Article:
HUD and PD&R Data Sets

FY 2006 Income Limits

Frequently Asked Questions

1. Why did the area definitions change for the income limits and median family income estimates?
A: In a Federal Register notice published December 16, 2005, HUD proposed changes in the metropolitan area definitions used to calculate HUD median family income estimates and income limits. These new definitions, which match FY2006 FMR areas, were used in the new HUD estimates that became effective March 8, 2006. The new definitions are based on the current Office of Management and Budget (OMB) metropolitan statistical area (MSA) definitions, but divide OMB areas along the old FMR area lines in cases where significant differences in rents or median incomes exist. OMB revises metropolitan area definitions after each Decennial Census. It issued its 2000 Census-based definitions in 2003, which contained substantial changes to several metropolitan area definitions. These changes were made to better reflect metropolitan area commuting and patterns of economic integration. The OMB metropolitan area definitions are used on a widespread basis throughout the federal government for both data collection and program administrative purposes.

For further explanation, please review the December 16, 2005 Federal Register notice in which HUD proposed changes in the metropolitan areas definitions used to calculate HUD median family income estimates and income limits:

2. Why can’t I find the income limits for a particular nonmetropolitan county or a metropolitan area?
A: HUD revised the FMR and income limit area definitions based on guidance from the Office of Management and Budget (OMB) that revised metropolitan areas using 2000 Census data. Some former nonmetropolitan counties are now part of metropolitan areas, and some metropolitan areas have been subsumed within other areas, or their names have been significantly changed. In instances where OMB metropolitan area definitions have changed, HUD’s FMR areas may consist of submarket areas within the new OMB metropolitan area. Submarkets are established only if there are significant differences in rents or median incomes between the different old FMR areas that comprise the new OMB metropolitan area. HUD uses FY2006 FMR areas in calculating FY2006 income limits because FMRs are used in the calculation of certain income limits and the two sets of definitions are linked in statutory history. For a complete description of OMB metropolitan area definitions and HUD FMR area definitions, please review the FY2006 Income Limits Area Definitions report:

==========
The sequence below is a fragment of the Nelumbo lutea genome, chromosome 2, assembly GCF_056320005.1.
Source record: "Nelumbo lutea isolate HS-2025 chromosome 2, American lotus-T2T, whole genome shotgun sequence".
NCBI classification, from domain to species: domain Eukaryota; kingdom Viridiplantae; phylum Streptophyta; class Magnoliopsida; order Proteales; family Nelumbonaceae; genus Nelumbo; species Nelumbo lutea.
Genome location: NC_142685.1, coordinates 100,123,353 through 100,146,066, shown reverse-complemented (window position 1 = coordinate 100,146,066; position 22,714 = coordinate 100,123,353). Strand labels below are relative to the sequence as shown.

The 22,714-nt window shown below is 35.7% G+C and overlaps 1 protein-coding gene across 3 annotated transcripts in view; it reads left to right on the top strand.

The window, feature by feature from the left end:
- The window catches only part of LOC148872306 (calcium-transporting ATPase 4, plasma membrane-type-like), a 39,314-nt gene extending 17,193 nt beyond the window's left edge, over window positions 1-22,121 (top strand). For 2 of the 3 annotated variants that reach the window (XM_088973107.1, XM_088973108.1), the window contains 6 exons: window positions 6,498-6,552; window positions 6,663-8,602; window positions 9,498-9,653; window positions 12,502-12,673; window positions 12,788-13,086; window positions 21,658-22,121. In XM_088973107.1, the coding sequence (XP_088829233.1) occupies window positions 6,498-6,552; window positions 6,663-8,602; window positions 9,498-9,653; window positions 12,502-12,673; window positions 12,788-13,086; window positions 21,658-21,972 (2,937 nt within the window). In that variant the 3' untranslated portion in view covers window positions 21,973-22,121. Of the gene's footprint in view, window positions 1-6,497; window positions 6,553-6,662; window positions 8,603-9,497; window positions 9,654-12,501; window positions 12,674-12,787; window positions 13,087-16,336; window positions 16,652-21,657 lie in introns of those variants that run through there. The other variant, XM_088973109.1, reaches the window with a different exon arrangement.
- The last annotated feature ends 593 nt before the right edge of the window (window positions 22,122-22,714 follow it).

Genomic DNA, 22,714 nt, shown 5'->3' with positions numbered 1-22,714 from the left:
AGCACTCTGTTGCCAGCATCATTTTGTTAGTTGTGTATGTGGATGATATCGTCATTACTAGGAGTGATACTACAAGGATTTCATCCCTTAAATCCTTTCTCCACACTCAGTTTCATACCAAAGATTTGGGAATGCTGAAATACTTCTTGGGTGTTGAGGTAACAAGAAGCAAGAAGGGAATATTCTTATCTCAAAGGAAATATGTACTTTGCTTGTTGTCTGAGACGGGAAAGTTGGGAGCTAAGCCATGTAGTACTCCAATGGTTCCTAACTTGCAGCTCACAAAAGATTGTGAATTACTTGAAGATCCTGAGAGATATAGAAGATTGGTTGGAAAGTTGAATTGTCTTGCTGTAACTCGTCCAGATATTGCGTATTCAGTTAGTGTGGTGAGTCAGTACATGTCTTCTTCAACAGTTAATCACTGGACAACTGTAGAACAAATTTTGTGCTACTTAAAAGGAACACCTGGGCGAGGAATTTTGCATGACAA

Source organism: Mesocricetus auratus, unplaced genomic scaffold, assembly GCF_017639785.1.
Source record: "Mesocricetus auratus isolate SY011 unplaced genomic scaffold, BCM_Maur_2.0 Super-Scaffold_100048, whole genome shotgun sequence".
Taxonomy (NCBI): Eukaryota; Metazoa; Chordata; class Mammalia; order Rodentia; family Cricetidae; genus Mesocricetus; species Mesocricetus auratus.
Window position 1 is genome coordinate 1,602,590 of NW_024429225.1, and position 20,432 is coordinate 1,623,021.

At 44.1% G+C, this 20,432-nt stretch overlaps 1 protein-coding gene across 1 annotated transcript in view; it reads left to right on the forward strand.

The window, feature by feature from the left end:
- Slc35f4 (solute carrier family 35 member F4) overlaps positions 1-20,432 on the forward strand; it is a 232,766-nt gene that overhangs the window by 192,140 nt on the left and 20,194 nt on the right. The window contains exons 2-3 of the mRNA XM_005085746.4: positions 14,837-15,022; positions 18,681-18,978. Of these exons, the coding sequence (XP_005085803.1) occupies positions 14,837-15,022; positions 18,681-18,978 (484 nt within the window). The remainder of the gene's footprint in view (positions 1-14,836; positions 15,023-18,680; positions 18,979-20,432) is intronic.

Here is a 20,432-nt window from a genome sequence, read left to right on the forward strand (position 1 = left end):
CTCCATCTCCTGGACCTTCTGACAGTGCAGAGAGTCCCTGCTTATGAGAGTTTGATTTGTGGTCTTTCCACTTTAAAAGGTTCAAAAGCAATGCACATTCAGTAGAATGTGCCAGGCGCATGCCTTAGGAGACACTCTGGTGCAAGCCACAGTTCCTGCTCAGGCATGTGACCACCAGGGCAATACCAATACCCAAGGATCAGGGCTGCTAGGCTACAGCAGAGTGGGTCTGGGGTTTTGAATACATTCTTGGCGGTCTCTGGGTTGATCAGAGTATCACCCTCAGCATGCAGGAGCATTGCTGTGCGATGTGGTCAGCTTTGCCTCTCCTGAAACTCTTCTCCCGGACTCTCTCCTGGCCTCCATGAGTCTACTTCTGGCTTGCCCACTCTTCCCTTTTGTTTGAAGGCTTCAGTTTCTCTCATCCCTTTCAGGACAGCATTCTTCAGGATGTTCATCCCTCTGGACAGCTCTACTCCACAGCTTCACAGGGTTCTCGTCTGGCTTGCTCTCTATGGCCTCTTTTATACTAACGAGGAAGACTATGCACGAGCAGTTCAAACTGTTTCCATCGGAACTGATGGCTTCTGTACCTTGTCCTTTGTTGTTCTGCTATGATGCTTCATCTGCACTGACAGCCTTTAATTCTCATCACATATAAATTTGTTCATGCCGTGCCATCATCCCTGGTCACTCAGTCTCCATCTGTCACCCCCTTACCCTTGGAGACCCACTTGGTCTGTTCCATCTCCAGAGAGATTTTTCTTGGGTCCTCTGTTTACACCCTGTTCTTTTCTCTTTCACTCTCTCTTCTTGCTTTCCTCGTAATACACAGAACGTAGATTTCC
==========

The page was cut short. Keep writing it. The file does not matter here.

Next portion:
3. Why does my very low income limit not equal 50% of my median family income (MFI) (or my low income limit not equal 80% of my MFI)?
A: There are many exceptions to the arithmetic calculation of income limits. These include adjustments for high housing cost relative to income, the application of state nonmetropolitan income limits in low-income areas, and national maximums in high-income areas. These exceptions are detailed in the FY2006 Income Limits Briefing Material report. Please review this report and pay special attention to Attachments 3 and 4 (beginning on page 19), that list the exceptions for metropolitan areas. Please also note that Tables 1 and 2 (beginning on page 7) show that most nonmetropolitan area income limits are based on state nonmetropolitan area medians:

4. Why is my income limit lower or unchanged from last year?
A: Income limits may be unchanged from last year either because area incomes or other factors governing local income limits did not increase or because income limits would normally be lower but have been administratively frozen rather than allowed to decrease. HUD has in the past selectively frozen income limits in instances where a reduction resulted from changes in income estimates, income estimation methodology, or income limit methodology. The widespread scope of the area definitional changes for the FY2006 income limits made the application of a simple hold harmless policy difficult. A primary area hold harmless policy was applied to the FY2006 income limits. Under this policy, if a new metropolitan area included parts of two old FMR/income limit areas, the income limits would not be allowed to fall below the FY2005 income limits of the largest part of the new area in FY2006. The only areas where income limits were decreased in FY2006 were those that were merged into a more populous income limit area and the larger area’s income limits were less than the smaller area’s FY2005 income limits.

5. Why did some area median family income estimates decrease in FY2006 even though the OMB definition of the area did not change?